A “Raspberry Pi” board is utilized as a keyboard and mouse through USB ports. For a display, we utilize the “Raspberry Pi” board as the HDMI port, which primarily converts HDMI ports to VGA cables. The Ethernet port is used to connect the machine to the Internet through LAN. There is also a normal 3.5 mm small analog audio connector and a regular RCA-type connection on this board. This board also has a 15-pin CSI (Camera Serial Interface) connection for camera module interface and a 15-pin DSI (Display Serial Interface) connection for LED or LCD display interface.

3.1.2. DHT11/DHT22 Humidity Sensor

This is a moisture and humidity sensor. It is used to continually check the amount of humidity and moisture in the soil. This detected data is saved in the cloud via the Raspberry Pi [32].

3.1.3. YL-69 Soil Moisture Sensor

This sensor is used to determine the soil’s water content. It is commonly utilized in agriculture, water systems, greenhouses, and other research center activities that need exact estimations of soil water levels. It is separated into two sections: an electrical board that houses the hardware and a dirt mugginess test. The sensor works by producing a potential distinction that is exactly proportional to the dielectric permittivity of water. Variations in voltage can be interpreted as changes in dielectric permittivity and hence as changes in water levels [31].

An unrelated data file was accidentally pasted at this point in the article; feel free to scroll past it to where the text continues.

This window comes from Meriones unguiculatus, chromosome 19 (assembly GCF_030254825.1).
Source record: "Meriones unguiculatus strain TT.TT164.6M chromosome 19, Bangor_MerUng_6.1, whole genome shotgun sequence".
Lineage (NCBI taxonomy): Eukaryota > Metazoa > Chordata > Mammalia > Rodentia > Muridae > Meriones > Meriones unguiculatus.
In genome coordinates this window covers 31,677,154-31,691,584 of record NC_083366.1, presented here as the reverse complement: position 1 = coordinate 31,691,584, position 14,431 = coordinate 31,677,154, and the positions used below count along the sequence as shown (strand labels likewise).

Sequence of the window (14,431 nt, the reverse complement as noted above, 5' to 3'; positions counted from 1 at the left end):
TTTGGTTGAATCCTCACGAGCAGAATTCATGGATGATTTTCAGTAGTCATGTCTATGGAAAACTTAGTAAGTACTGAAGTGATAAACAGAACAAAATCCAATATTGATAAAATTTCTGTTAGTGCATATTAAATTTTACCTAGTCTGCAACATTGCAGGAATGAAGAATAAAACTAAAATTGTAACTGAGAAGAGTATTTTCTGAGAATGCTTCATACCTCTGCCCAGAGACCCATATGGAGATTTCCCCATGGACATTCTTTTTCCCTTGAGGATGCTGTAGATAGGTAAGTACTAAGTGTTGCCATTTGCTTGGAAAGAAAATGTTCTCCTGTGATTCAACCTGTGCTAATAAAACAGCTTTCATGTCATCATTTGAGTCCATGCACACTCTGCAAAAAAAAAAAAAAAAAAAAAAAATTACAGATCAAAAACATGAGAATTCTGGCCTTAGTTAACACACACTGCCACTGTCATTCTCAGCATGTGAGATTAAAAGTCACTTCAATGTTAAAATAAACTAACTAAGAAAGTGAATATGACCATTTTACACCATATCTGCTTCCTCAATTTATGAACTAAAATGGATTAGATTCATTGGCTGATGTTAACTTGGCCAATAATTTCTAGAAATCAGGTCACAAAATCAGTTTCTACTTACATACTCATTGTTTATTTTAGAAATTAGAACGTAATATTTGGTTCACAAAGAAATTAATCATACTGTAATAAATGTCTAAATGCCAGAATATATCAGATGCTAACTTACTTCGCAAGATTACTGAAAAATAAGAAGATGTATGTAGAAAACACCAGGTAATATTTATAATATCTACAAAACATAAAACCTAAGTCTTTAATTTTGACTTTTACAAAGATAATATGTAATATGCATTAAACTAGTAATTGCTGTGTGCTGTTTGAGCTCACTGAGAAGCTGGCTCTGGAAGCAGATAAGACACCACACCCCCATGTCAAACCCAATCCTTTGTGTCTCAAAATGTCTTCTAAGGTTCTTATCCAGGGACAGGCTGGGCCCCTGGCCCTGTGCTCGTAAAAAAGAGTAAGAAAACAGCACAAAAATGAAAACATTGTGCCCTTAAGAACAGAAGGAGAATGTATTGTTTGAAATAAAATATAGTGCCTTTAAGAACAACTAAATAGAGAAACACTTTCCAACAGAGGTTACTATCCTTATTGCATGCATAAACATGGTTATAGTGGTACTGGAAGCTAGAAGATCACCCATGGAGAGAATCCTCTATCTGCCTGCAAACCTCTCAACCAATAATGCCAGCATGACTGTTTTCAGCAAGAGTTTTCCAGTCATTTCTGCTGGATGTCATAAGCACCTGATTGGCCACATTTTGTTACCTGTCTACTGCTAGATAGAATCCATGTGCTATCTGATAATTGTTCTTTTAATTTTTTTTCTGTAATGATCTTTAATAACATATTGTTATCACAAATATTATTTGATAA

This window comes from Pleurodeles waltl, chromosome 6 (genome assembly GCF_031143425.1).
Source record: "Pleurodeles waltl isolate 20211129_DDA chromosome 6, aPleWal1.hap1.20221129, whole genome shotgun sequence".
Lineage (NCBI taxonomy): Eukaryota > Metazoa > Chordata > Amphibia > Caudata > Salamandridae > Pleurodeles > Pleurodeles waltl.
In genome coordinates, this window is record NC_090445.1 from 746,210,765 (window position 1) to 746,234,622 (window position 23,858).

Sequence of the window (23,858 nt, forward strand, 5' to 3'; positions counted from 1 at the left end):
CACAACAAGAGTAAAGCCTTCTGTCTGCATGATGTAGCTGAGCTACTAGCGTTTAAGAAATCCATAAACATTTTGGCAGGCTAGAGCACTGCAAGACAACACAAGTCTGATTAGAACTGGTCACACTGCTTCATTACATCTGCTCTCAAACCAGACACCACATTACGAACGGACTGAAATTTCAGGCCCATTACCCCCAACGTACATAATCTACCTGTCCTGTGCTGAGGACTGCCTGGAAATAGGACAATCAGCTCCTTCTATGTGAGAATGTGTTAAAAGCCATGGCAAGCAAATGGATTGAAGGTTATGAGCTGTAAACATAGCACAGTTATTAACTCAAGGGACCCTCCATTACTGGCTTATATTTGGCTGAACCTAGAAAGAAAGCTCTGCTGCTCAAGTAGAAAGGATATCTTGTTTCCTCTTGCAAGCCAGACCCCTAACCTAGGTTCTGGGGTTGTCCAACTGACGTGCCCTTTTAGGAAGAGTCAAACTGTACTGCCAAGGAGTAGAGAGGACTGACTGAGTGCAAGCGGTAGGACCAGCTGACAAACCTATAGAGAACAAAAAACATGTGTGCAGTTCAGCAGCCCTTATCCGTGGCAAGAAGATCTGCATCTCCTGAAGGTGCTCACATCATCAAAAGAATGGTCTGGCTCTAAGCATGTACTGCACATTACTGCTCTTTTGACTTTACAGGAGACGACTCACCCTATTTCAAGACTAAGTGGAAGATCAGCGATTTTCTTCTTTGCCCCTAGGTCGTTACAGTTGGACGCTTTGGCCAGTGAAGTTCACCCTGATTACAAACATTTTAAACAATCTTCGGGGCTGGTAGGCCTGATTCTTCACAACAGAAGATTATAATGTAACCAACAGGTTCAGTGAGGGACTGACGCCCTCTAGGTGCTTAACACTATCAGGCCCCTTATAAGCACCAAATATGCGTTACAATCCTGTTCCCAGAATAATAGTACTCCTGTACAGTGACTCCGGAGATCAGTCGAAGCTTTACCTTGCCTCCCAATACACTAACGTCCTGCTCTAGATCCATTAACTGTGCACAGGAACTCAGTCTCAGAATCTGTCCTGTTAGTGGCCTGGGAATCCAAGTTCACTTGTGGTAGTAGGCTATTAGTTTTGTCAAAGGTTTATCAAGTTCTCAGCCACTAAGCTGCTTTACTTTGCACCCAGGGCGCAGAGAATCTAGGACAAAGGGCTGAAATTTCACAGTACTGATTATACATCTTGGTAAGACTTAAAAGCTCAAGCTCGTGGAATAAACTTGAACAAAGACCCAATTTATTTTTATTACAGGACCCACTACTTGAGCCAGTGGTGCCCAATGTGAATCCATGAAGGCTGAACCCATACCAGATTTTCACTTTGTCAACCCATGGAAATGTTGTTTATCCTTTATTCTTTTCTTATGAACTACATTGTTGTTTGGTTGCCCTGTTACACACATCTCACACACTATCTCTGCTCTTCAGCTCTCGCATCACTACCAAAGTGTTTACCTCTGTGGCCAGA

3.1.4. Cloud Storage

All soil related data is stored in centralized cloud storage. Climate data of that region is also stored in cloud. This cloud has machine learning algorithms like SVM, random forest, and Naïve Bayes. Machine learning algorithms are applied on soil data and climate data to obtain the correct quantity of data required by a particular crop and then this information is made available to registered user by mobile applications. Registered user can view predictions of machine learning. Registered user can set humidity and moisture level for his crop.

3.2. Machine Learning Algorithms
3.2.1. Support Vector Machine Classifier

Support vector machines are associated with learning algorithms which learn from data to decipher patterns in classification and regression analysis. SVM models aim to find fresh water saved in smart irrigation in the different classes as wide as possible so that when a new sample comes in, it is classified based on which side of the gap they fall in.

3.2.2. Random Forests

Random forest is a powerful ensemble learning algorithm often used in classification tasks. It classifies based on the results obtained from the myriad of decision trees it generates while training, where the mode of the targeted outputs from each decision tree is the output of the forest. Random forest generates decision trees on random samples of the training data, thereby reducing the variance in the overall model improving its performance and controlling overfitting.

3.2.3. Naïve Bayes